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The Palestinian political system by Dr Kamal Al-Astal

 تاريخ النشر: 14/2/2011   وقت 8:04:20 مساءً   | طباعة |  ارسل لصديق

The Palestinian Political System: An analysis of the  Modified Palestine Basic Law 2003 and the Modified Elections Law 2005

(Abstract)

 

By: Kamal M. M. Al-Astal

Associate Professor

Department of Political Scince

Faculty of Economics and Administrative Sciences

Al-Azhar University of Gaza

 

The Palestinian political system has not been subjected to  comprehensive scientific analysis. According to the researcher's knowledge, this research the first attempt to shed light on the Palestinian political system as it has been showed by the Palestinian Authority Basic Law and the Palestine Elections Law. The Researcher has used a number of methodological tools and approaches such as text analysis approach, the descriptive analysis approach and political systems approach.

The scope of the research covers the interim period from 1994 to 2006. In July  1994 the Palestinian Authority was established and in March 2003 the Basic Law was modified to limit the president authority and to create another part of the Executive Authority, i.e. the Prime Minister and The Council of Ministers. In June 2005, the Elections Law was modified to combine majority system and proportional representation system. The number of the Palestine Legislative Council was increased from 88 members to 132 members.

The analysis focuses on examining the three main authorities and the electoral system and the type of the Palestinian political system. The researched has concluded that the Palestinian political system is a "mixed political system". This means  the Palestinian Political System has a mixture of characteristics of the tripartite traditional classification of the political system into Parliamentarian, Presidential and National Assembly systems.

The researcher has reviewed the main functions of the Palestinian President according the Bas Law, the duties of the Prime Ministers and the Council of Ministers, the Functions of the Palestine Legislative Council (PLC) and the functions of the Judiciary Authority.

The research includes updated tables of the number of candidates (314 candidate) to the Second Palestinian elections which was held on 25 January 2006 for the Palestine Legislative Council and the 11 lists competing for the PLC seats with total number of candidate 414 candidates.  The total number of candidates in the 16 constituencies and list is 728.  The number of PLC seats  has been increased from 88 members to 132 members.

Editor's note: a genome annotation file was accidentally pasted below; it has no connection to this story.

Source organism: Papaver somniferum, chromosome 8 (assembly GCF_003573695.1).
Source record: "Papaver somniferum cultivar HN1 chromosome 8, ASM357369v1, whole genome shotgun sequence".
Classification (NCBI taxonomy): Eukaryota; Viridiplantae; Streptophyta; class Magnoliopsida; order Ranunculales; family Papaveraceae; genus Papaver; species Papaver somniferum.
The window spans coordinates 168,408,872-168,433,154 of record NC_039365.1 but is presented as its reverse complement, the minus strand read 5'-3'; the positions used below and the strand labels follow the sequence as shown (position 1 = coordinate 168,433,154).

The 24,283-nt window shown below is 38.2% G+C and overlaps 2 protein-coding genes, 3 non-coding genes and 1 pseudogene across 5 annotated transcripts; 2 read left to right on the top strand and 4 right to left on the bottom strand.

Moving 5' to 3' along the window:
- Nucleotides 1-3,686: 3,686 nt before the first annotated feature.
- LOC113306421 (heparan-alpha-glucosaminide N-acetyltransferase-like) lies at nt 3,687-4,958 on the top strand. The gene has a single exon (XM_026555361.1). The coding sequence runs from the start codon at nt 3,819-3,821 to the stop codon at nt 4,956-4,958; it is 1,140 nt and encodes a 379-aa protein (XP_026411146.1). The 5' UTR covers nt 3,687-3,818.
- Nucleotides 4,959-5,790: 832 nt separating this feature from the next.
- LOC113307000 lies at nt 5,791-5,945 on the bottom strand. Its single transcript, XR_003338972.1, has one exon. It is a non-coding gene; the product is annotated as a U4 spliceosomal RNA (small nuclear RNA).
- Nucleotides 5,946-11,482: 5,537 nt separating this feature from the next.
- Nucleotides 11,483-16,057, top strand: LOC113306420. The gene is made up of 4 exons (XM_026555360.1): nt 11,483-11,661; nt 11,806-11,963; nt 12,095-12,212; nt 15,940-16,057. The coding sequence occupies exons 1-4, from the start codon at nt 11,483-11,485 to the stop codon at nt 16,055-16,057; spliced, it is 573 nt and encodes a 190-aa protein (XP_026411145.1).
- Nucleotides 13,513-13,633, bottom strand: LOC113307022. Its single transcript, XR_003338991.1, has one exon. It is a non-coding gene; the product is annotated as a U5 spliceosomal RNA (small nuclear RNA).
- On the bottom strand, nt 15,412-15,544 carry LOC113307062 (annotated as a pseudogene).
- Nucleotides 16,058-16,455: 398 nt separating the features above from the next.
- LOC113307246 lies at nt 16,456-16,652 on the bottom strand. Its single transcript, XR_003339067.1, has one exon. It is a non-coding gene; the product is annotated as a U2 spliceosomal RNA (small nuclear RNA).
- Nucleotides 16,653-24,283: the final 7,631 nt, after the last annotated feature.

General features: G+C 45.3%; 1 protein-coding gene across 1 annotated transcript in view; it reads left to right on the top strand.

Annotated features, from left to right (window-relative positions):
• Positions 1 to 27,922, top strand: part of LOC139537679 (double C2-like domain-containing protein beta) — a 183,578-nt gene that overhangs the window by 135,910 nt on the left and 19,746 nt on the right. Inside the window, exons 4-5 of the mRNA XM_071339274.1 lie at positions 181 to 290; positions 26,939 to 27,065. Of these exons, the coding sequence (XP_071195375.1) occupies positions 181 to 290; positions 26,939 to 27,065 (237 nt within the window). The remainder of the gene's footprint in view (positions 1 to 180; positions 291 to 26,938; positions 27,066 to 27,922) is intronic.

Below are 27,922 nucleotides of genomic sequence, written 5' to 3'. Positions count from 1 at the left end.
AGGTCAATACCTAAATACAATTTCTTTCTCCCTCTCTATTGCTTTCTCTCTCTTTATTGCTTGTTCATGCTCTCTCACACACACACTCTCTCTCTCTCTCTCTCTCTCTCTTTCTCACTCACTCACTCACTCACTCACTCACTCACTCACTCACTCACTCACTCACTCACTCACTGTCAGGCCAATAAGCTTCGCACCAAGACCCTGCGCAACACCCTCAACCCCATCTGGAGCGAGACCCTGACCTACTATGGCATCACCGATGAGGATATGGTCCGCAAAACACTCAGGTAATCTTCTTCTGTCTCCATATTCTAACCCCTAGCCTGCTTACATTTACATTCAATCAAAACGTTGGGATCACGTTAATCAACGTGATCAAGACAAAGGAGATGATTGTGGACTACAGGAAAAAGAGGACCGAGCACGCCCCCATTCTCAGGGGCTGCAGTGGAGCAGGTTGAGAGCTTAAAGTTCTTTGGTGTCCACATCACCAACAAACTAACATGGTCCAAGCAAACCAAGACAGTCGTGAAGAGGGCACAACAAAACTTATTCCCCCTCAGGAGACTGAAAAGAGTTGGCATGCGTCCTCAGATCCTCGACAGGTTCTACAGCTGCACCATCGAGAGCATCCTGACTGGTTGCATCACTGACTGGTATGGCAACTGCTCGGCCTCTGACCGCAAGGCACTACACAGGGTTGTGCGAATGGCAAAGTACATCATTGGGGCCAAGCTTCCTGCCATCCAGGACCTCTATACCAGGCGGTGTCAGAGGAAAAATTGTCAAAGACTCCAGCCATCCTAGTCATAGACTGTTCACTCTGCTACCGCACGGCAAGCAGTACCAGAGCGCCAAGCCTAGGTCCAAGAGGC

The analysis reviews the main articles of the Palestine Basic Law and the eight chapters of the Law which includes 122 articles. The analysis examines the Law amendments that allowed the division of the Executive Authority into the presidential Institution and the Prime Minister and the Council of Ministers institution.  The increment of the Palestine Legislative Council' members  from 88 members to 132

Overview of the Palestine Basic Law

In May 2002, Palestinian Authority (PA) President Yasser Arafat finally signed the Basic Law, a type of interim constitution, originally ratified by the Palestinian Legislative Council (PLC) in 1997. This document took several years to develop, first by the Palestine Liberation Organization (PLO) Legal Committee, and later by the PLC pursuant to the Oslo Accords. The Basic Law was supposed to have been the governing document for an autonomy period that should have ended in 1999, the time for completion of final status negotiations. Even if present circumstances prevent the implementation of the Basic Law, it remains an important indication of the democratic nature of the state most Palestinians want.

Pre-Basic Law Constitutional History

During the British Mandate, documents were issued recognizing Palestine’s existence as a legal entity. All real authority was in the hands of the British High Commissioner. In 1948, the Palestinian National Council (PNC) issued a very sketchy provisional constitutional declaration, which never came into effect. During its period of control, Egypt issued constitutional documents for the Gaza Strip in 1955 and 1962. After annexing the West Bank, Jordan’s 1952 constitution applied to that area. When Israel began its occupation in 1967, it issued proclamations assigning constitutional authority to the Israeli military governor. None of these documents would be very useful to the drafters of the Basic Law.

On 15 November 1988, the PNC of the PLO issued a Declaration of Independence, dedicated to a democratic parliamentary system, freedom of expression, equality, a constitution, the rule of law, and an independent judiciary. These sentiments would be elaborated upon as a result of the Oslo Accords.

Genesis of the Basic Law

After the PLO signed the Declaration of Principles (DOP) on the interim Self-Government Arrangements with Israel in September 1993, the PLO Legal Committee began work on a Basic Law as an interim document to govern the newly formed PA. Under the leadership of Palestinian jurist Anis Al-Qasem, several drafts were completed. One criticisms of the final document was that there had not been sufficient public participation in the process. Additionally, there were a number of loopholes that made it unlikely to prevent presidential authoritarianism.